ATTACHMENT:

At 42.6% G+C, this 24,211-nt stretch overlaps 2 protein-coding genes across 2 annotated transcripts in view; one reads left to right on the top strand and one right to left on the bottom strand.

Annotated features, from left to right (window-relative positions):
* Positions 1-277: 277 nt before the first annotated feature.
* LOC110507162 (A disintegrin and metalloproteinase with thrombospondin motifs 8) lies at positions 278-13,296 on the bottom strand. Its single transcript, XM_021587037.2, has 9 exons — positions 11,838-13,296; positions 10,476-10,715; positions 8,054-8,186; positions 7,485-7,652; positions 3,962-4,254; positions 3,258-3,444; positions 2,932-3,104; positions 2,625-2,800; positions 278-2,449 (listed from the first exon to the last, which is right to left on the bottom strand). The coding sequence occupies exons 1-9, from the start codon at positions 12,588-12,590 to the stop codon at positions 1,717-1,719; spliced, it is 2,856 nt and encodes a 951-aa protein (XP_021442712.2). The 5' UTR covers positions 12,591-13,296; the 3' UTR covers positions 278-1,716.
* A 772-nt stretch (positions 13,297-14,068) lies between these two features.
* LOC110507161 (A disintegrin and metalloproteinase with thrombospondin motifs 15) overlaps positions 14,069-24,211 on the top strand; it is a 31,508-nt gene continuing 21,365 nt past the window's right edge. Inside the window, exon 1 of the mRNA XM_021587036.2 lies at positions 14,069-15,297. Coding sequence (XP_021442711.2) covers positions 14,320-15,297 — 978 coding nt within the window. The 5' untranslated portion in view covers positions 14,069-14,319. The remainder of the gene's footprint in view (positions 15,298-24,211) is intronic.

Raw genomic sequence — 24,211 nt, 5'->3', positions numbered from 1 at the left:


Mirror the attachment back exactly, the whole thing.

At 42.6% G+C, this 24,211-nt stretch overlaps 2 protein-coding genes across 2 annotated transcripts in view; one reads left to right on the top strand and one right to left on the bottom strand.

Annotated features, from left to right (window-relative positions):
* Positions 1-277: 277 nt before the first annotated feature.
* LOC110507162 (A disintegrin and metalloproteinase with thrombospondin motifs 8) lies at positions 278-13,296 on the bottom strand. Its single transcript, XM_021587037.2, has 9 exons — positions 11,838-13,296; positions 10,476-10,715; positions 8,054-8,186; positions 7,485-7,652; positions 3,962-4,254; positions 3,258-3,444; positions 2,932-3,104; positions 2,625-2,800; positions 278-2,449 (listed from the first exon to the last, which is right to left on the bottom strand). The coding sequence occupies exons 1-9, from the start codon at positions 12,588-12,590 to the stop codon at positions 1,717-1,719; spliced, it is 2,856 nt and encodes a 951-aa protein (XP_021442712.2). The 5' UTR covers positions 12,591-13,296; the 3' UTR covers positions 278-1,716.
* A 772-nt stretch (positions 13,297-14,068) lies between these two features.
* LOC110507161 (A disintegrin and metalloproteinase with thrombospondin motifs 15) overlaps positions 14,069-24,211 on the top strand; it is a 31,508-nt gene continuing 21,365 nt past the window's right edge. Inside the window, exon 1 of the mRNA XM_021587036.2 lies at positions 14,069-15,297. Coding sequence (XP_021442711.2) covers positions 14,320-15,297 — 978 coding nt within the window. The 5' untranslated portion in view covers positions 14,069-14,319. The remainder of the gene's footprint in view (positions 15,298-24,211) is intronic.

Raw genomic sequence — 24,211 nt, 5'->3', positions numbered from 1 at the left: